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I GO TO STYLES
The intense interest aroused in the public by what was known at the time as "The Styles Case" has now somewhat subsided. Nevertheless, in view of the world-wide notoriety which attended it, I have been asked, both by my friend Poirot and the family themselves, to write an account of the whole story. This, we trust, will effectually silence the sensational rumours which still persist.
THE 16th AND 17th OF JULY
I had arrived at Styles on the 5th of July. I come now to the events of the 16th and 17th of that month. For the convenience of the reader I will recapitulate the incidents of those days in as exact a manner as possible. They were elicited subsequently at the trial by a process of long and tedious cross-examinations.
THE NIGHT OF THE TRAGEDY
To make this part of my story clear, I append the following plan of the first floor of Styles. The servants' rooms are reached through the door B. They have no communication with the right wing, where the Inglethorps' rooms were situated.
The house which the Belgians occupied in the village was quite close to the park gates. One could save time by taking a narrow path through the long grass, which cut off the detours of the winding drive. So I, accordingly, went that way. I had nearly reached the lodge, when my attention was arrested by the running figure of a man approaching me. It was Mr. Inglethorp. Where had he been? How did he intend to explain his absence?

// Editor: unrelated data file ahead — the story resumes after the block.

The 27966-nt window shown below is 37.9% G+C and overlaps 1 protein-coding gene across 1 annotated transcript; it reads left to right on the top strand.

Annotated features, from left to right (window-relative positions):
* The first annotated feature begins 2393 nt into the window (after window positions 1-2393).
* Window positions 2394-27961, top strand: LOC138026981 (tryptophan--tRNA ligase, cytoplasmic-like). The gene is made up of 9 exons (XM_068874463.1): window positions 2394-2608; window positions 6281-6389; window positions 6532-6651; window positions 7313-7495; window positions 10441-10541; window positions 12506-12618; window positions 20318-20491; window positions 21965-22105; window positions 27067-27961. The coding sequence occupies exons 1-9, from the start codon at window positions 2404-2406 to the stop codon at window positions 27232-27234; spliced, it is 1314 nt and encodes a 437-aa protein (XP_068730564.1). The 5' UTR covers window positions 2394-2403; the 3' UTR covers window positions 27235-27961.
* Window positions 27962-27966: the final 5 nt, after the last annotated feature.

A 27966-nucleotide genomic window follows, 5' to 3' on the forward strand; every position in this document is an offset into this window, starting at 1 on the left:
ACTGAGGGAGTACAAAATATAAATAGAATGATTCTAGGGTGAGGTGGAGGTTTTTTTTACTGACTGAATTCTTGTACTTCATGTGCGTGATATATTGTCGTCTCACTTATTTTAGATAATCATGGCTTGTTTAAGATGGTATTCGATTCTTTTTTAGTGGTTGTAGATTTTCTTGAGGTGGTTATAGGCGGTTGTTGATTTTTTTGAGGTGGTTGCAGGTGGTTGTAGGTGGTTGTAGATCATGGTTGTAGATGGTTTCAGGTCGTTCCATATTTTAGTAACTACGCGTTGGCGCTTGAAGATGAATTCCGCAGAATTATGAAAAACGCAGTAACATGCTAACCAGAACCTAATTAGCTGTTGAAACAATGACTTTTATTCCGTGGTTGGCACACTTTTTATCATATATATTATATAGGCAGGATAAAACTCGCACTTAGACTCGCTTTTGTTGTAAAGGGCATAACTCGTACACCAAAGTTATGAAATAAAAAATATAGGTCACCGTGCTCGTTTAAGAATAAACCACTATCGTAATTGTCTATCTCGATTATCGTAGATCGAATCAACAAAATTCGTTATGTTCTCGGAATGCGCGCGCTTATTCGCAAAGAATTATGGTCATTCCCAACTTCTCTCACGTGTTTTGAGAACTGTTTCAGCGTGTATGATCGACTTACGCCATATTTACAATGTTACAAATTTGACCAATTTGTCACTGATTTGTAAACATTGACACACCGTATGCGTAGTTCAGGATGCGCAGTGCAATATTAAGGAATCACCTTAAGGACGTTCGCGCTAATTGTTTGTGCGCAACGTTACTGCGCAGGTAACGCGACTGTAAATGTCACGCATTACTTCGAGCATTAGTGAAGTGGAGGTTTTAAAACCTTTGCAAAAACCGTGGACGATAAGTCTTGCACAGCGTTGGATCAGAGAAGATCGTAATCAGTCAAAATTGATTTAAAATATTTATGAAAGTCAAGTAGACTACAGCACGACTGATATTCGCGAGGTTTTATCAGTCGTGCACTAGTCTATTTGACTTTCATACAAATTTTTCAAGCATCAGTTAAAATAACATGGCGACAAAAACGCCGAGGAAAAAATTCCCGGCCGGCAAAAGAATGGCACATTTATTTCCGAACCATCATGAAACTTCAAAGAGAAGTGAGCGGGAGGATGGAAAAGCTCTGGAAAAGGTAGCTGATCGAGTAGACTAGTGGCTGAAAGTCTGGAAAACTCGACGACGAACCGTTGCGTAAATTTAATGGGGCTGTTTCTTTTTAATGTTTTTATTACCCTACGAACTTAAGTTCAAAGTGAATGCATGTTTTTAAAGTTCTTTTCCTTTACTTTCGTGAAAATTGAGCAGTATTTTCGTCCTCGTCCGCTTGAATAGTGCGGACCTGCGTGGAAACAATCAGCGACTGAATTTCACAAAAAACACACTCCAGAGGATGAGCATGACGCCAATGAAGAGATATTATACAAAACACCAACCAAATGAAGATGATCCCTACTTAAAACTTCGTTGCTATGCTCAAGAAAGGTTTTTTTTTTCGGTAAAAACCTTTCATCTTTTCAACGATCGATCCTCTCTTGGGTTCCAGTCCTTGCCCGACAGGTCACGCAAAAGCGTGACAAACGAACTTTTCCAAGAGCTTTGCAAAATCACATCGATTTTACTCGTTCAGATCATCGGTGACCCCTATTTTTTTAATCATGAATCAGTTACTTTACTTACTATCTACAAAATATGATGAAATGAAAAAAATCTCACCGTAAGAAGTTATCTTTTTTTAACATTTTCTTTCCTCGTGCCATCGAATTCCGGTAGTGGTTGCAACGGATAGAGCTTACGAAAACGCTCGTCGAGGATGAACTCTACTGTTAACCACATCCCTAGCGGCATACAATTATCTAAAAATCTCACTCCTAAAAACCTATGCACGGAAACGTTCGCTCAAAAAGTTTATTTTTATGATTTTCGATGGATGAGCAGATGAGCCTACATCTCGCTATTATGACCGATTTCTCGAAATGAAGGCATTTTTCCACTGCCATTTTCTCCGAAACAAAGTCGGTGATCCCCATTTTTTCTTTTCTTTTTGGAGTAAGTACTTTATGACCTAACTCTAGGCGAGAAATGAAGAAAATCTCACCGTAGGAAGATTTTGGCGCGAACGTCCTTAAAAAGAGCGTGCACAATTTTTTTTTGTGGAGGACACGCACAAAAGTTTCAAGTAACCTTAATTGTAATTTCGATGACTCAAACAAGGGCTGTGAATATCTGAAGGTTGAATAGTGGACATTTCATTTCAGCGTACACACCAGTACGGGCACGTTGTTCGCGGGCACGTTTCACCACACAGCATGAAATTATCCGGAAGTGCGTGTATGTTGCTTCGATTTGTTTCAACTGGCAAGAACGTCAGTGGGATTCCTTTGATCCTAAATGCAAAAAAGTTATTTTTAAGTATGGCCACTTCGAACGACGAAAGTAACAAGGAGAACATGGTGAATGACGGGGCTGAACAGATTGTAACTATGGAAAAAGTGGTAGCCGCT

"IT ISN'T STRYCHNINE, IS IT?"
"Where did you find this?" I asked Poirot, in lively curiosity.
"In the waste-paper basket. You recognise the handwriting?"
In the interval before the inquest, Poirot was unfailing in his activity. Twice he was closeted with Mr. Wells. He also took long walks into the country. I rather resented his not taking me into his confidence, the more so as I could not in the least guess what he was driving at.
POITROT PAYS HIS DEBTS
As we came out of the Stylites Arms, Poirot drew me aside by a gentle pressure of the arm. I understood his object. He was waiting for the Scotland Yard men.
There was a moment's stupefied silence. Japp, who was the least surprised of any of us, was the first to speak.
I had had no opportunity as yet of passing on Poirot's message to Lawrence. But now, as I strolled out on the lawn, still nursing a grudge against my friend's high-handedness, I saw Lawrence on the croquet lawn, aimlessly knocking a couple of very ancient balls about, with a still more ancient mallet.
To my extreme annoyance, Poirot was not in, and the old Belgian who answered my knock informed me that he believed he had gone to London.
THE CASE FOR THE PROSECUTION
The trial of John Cavendish for the murder of his stepmother took place two months later.
THE LAST LINK
Poirot's abrupt departure had intrigued us all greatly. Sunday morning wore away, and still he did not reappear. But about three o'clock a ferocious and prolonged hooting outside drove us to the window, to see Poirot alighting from a car, accompanied by Japp and Summerhaye. The little man was transformed. He radiated an absurd complacency. He bowed with exaggerated respect to Mary Cavendish.
Poirot, you old villain," I said, "I've half a mind to strangle you! What do you mean by deceiving me as you have done?"
Agatha Christie was listed by the Guinness Book of World Records as the best selling-novelist of all time. Her estate claims that her books are more widely published than anything but William Shakespeare and the Bible. She is best known for her colorful detectives Hercule Poirot and Miss Marple.
The Mysterious Affair at Styles was first published in the US by John Lane in October 1920, and in the United Kingdom by The Bodley Head (John Lane's UK company) in January 1921. It is considered to be in the Public Domain in the US due to being published prior to January 1st, 1923, as well as in countries where the copyright term is life +40 years or less.